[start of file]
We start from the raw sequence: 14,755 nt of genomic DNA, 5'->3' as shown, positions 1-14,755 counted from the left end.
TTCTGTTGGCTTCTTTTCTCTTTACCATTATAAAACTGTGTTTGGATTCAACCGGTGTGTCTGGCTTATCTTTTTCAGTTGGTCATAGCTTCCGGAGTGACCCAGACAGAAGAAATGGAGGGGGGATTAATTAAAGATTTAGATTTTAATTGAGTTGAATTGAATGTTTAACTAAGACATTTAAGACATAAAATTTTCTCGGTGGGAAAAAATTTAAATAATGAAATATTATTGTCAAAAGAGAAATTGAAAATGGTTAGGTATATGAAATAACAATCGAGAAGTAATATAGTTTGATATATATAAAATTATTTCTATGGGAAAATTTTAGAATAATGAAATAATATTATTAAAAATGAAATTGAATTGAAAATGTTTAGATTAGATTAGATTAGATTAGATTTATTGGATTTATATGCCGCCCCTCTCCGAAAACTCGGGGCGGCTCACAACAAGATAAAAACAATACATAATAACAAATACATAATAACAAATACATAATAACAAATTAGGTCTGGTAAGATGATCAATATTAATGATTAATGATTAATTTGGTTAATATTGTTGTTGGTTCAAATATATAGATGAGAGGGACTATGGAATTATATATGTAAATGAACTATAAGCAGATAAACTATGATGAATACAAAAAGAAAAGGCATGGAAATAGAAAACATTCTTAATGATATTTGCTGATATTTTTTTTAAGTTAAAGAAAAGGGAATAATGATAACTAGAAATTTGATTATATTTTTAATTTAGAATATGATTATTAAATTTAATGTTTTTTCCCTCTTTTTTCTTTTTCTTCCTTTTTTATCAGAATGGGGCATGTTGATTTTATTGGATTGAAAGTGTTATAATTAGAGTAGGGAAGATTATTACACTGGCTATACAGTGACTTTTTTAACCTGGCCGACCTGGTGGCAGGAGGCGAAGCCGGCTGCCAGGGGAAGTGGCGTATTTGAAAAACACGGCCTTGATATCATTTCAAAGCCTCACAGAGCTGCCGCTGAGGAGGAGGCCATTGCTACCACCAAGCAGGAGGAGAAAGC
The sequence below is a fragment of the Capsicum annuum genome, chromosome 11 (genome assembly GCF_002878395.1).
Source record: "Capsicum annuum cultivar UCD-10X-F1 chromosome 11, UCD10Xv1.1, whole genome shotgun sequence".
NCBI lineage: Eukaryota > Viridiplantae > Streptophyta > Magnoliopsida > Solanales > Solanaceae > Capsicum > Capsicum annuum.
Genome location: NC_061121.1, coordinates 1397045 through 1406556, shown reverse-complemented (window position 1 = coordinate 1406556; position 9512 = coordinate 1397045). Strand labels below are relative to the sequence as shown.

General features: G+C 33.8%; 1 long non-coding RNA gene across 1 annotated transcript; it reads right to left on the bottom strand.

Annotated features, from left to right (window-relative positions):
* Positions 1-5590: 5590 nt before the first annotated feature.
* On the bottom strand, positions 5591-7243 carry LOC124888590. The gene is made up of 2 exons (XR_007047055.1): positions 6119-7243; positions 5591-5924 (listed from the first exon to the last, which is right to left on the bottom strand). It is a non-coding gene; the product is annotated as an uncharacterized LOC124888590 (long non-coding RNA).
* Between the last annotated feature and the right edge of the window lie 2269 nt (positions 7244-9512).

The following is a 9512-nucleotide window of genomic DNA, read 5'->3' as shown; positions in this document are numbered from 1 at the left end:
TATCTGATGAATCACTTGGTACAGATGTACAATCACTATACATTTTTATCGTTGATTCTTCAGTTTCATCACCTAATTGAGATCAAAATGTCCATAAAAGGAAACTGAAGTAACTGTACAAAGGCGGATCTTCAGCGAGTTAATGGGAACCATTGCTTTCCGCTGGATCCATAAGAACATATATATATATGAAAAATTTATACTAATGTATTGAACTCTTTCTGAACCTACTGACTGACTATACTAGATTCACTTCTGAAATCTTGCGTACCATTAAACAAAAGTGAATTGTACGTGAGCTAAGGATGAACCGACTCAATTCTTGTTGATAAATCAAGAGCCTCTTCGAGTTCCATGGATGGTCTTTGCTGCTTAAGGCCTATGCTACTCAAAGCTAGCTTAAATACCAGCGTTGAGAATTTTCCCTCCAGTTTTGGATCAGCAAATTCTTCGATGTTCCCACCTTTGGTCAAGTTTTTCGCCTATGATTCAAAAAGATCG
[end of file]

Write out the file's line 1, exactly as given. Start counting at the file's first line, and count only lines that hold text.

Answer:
We start from the raw sequence: 14,755 nt of genomic DNA, 5'->3' as shown, positions 1-14,755 counted from the left end.